What type of attenuator are you considering?
Both positions are important but I'd not bother to put a tantalum resistor in an attenuator. Odd as it may seem these tants seem to sound their best when some current is running through them...
Keep in mind you'll need the better part out of the E96 series if you want some precision...

If you want to find out what the resistors really sound like, try using a single type throughout. As said before you can easily change them later on.

Quote:
What attenuation range would you suggest Frank where the bias voltage on the input stage is about 1.7v? -20dB through-50dB seems to be the fave for this particular attenuator.
Not sure why you bring up the bias voltage of the tube here but here's what I do:

- you'd really want a range from 0 to say -60dB to infinite attenuation (a mute switch is what I use for the latter).
- assuming your switch has 23 usable pos. (one is no att.) you can make the first and last steps rather crude in operation, say 3 to 4 db each.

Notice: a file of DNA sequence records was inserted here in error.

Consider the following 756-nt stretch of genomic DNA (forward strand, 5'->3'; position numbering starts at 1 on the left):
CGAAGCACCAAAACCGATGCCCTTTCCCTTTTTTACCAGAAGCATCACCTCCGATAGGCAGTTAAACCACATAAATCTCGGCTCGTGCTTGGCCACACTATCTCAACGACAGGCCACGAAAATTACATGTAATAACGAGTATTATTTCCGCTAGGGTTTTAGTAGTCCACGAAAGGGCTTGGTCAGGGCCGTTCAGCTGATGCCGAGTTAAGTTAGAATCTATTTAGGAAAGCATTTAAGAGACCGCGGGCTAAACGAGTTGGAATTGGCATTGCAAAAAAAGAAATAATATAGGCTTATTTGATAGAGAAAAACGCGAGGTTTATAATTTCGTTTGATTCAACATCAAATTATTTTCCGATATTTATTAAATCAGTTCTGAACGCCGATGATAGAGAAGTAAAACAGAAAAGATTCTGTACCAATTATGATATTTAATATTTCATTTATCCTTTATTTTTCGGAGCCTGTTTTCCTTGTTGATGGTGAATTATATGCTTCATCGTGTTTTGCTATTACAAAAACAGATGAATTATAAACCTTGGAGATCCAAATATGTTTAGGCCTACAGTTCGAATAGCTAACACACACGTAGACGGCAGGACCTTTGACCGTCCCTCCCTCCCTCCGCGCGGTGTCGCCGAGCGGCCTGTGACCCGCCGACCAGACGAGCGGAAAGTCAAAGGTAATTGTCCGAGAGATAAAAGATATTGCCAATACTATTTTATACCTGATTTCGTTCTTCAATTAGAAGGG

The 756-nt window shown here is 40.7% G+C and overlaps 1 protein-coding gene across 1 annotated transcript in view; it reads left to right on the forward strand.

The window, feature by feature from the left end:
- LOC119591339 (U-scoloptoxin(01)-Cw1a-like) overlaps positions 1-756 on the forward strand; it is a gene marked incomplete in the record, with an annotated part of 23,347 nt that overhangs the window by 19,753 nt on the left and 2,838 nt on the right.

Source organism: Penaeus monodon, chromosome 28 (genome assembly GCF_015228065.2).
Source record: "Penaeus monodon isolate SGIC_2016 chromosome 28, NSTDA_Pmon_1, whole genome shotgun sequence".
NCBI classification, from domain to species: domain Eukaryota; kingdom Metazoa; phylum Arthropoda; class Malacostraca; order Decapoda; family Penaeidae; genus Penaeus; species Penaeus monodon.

-it's important to know what range you most often use now and to what that corresponds to in dB. That's where you'd want the finest steps, say 1 to 1.5 dB each.
This is important as a change of speakers with totally different effeciency can make for a very considerable change in where you'd like the finest increments.
You can measure this by measuring the resistance of the pot you're currently using and convert that to dB. If you don't have the formula, I'm pretty sure it can be found on Voltsecond's site.

- All steps added up should give you the full range of say - 60 dB and of course the total impedance should be the same as the pot you're replacing.

-Use the best solder you can get and make sure not to overheat the soldering lugs or...The lubricant will go up in smoke.